New Report Denies Occupation
On Monday a panel commissioned by Israeli Prime Minister Benjamin Netanyahu released its final report on the status of settlements in the West Bank. The group decided that Israel’s presence in the West Bank does not constitute an “occupation” and therefore settlement activity does not violate international law. The results are only recommendations at this stage, but nevertheless, they received harsh criticism from Israeli peace groups and much of the international community.
The committee, headed by former Supreme Court Justice Edmund Levy, concluded that the “classical laws of ‘occupation’ as set out in the relevant international conventions cannot be considered applicable” given the unique circumstance of Israel’s presence in the West Bank. Additionally, it found “the provisions of the 1949 Fourth Geneva Convention, regarding the transfer of populations, cannot be considered applicable and were never intended to apply to the type of settlement activity” that is carried out in the West Bank. This means, “the establishment of settlements cannot, in and of itself, be considered illegal.”
There are several recommendations in the report based on these conclusions. Levy and his colleagues believe that since the government provided encouragement and tacit approval for outposts, they should be legalized. In cases where settlers built outposts on private Palestinian land, the report suggests that Israel should create a separate judicial tribunal to investigate claims to the land. This could make the process harder for Palestinians to pursue claims by establishing a “fixed time period” for the owner to take legal action.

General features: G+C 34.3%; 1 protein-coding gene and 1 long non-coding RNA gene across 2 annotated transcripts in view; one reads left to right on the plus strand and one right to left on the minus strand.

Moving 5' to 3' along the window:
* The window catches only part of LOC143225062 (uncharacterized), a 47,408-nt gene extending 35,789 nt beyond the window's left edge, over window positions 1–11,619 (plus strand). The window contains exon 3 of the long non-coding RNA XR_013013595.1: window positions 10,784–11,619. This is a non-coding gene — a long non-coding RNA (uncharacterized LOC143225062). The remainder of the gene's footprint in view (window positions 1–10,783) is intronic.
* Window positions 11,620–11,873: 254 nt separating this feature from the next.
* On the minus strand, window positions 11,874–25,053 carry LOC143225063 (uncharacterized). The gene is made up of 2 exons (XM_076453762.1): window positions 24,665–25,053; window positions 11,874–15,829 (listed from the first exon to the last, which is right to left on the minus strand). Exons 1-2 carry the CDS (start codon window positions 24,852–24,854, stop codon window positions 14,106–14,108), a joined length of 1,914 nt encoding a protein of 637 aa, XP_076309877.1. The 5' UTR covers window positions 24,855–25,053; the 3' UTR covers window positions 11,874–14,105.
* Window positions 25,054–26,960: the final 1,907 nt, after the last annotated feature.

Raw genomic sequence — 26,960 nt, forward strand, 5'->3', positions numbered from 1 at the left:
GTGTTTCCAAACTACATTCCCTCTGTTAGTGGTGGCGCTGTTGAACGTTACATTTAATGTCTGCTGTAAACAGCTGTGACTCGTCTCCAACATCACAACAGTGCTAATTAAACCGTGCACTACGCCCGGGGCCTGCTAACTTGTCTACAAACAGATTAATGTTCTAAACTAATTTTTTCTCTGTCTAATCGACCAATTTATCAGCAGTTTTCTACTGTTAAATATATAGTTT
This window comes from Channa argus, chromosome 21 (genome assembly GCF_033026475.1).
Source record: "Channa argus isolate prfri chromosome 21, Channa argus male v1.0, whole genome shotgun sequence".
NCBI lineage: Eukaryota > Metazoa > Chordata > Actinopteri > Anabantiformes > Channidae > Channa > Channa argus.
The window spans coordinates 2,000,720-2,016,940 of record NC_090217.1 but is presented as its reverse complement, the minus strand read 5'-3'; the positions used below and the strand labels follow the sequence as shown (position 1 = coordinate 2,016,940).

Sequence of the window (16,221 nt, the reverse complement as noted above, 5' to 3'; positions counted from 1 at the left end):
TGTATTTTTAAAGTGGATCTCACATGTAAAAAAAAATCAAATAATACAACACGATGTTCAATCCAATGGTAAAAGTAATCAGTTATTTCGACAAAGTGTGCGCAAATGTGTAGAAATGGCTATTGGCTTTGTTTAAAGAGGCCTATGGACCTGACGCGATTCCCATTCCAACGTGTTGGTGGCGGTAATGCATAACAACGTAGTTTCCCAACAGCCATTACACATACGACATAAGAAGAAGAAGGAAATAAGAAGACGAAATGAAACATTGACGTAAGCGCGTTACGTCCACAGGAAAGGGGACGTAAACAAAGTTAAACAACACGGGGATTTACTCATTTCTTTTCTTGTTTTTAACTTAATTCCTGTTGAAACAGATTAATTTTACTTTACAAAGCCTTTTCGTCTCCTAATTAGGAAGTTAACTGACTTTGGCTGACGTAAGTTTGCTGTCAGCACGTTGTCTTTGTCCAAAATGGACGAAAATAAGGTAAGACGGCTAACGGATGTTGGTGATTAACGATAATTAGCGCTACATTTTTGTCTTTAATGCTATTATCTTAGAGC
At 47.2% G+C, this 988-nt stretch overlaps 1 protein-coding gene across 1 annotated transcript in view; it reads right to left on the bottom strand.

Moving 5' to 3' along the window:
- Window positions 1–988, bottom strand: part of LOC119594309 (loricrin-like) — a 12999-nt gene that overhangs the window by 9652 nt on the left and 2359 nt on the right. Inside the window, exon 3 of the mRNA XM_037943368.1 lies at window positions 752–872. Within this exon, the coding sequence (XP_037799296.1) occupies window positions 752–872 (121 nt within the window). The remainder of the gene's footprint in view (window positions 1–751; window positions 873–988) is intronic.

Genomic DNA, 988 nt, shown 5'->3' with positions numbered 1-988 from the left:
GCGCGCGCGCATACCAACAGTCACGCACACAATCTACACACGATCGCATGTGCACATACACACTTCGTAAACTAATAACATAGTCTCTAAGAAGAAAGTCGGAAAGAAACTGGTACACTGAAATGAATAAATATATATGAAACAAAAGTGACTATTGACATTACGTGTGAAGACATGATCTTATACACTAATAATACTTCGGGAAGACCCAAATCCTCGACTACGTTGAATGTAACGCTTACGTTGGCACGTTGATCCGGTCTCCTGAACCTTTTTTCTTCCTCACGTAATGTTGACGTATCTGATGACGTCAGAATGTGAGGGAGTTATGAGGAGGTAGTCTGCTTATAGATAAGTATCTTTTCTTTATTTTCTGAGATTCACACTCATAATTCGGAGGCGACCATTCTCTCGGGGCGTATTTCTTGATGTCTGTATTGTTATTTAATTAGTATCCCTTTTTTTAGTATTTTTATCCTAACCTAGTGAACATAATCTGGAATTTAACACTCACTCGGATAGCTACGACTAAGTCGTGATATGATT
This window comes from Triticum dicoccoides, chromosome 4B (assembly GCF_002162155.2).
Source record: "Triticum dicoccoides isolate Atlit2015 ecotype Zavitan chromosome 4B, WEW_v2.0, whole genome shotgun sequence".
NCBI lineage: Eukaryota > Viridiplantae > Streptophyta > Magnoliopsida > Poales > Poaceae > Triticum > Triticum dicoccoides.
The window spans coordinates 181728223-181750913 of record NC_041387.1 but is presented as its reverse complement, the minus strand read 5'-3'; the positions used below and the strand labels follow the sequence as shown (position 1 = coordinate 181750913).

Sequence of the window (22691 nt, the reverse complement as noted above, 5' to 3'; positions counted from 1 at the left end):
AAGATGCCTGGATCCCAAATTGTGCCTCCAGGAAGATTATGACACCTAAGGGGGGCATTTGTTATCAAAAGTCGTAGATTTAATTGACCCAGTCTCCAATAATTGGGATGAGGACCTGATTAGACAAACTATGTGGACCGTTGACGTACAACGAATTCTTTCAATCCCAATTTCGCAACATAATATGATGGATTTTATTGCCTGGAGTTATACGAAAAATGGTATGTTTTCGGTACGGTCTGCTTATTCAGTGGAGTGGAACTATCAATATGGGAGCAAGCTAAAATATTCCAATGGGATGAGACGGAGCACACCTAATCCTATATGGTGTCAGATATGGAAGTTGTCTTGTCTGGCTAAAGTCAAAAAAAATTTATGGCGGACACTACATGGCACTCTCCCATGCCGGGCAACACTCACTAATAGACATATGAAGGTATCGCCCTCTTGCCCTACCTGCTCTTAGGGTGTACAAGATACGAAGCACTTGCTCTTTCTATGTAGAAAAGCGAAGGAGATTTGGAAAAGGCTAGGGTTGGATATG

The committee convened in January this year after settlers in Netanyahu’s coalition pressured him to resolve the illegal outpost issue that has plagued Israel for years. In 2005, Talia Sasson issued a report at the behest of then Prime Minister Ariel Sharon that revealedthe Israeli government funded the building of settlements and outposts in the West Bank that were illegal under Israeli law. While the government voted to accept the report's recommendations, there was no set timetable for evacuations and construction continued at a faster rate, often at odds with Israeli courts. The most recent example of this tension was the court ordered evacuation of Ulpana a few weeks ago, in which Prime Minister Benjamin Netanyahu followed the court ruling, but vowed to physically relocate the settlers’ homes and build 850 new ones to compensate.
It is important to remember that the Levy Report’s conclusions are mere suggestions for the Netanyahu government. Israeli Attorney General Yehuda Weinstein must examine the findings and approve them before Netanyahu and his cabinet can entertain the idea of legalizing all settlements.
A press release from Americans for Peace Now quoted President and CEO Debra DeLee saying, "If the Levy Report's recommendations become official policy, the Netanyahu government will be taking the country that we love and support one step closer to becoming an international pariah - a country whose government declares openly that it prefers land to peace and ideology over law and justice."
Legal advisor to Yesh Din, Michael Sfard released a statement which, “The Levy Committee was conceived in sin to legalize a crime, and it has fully accomplished its mission. Its report is not a legal report but an ideological report that ignores the basic principles of the rule of law.”
If Weinstein does accept the findings, Jerusalem Post writer Jonathan Rosen cautions Netanyahufrom making the recommendations law. He writes, “To endorse the Levy report is to unmask the ongoing fraud by the Israeli government; it is to admit openly that the government has lent its tacit support to the establishment of the outposts and, as such, to the ongoing settlement of the West Bank, despite promises to the contrary. In short, to do so would be politically suicidal for Netanyahu.”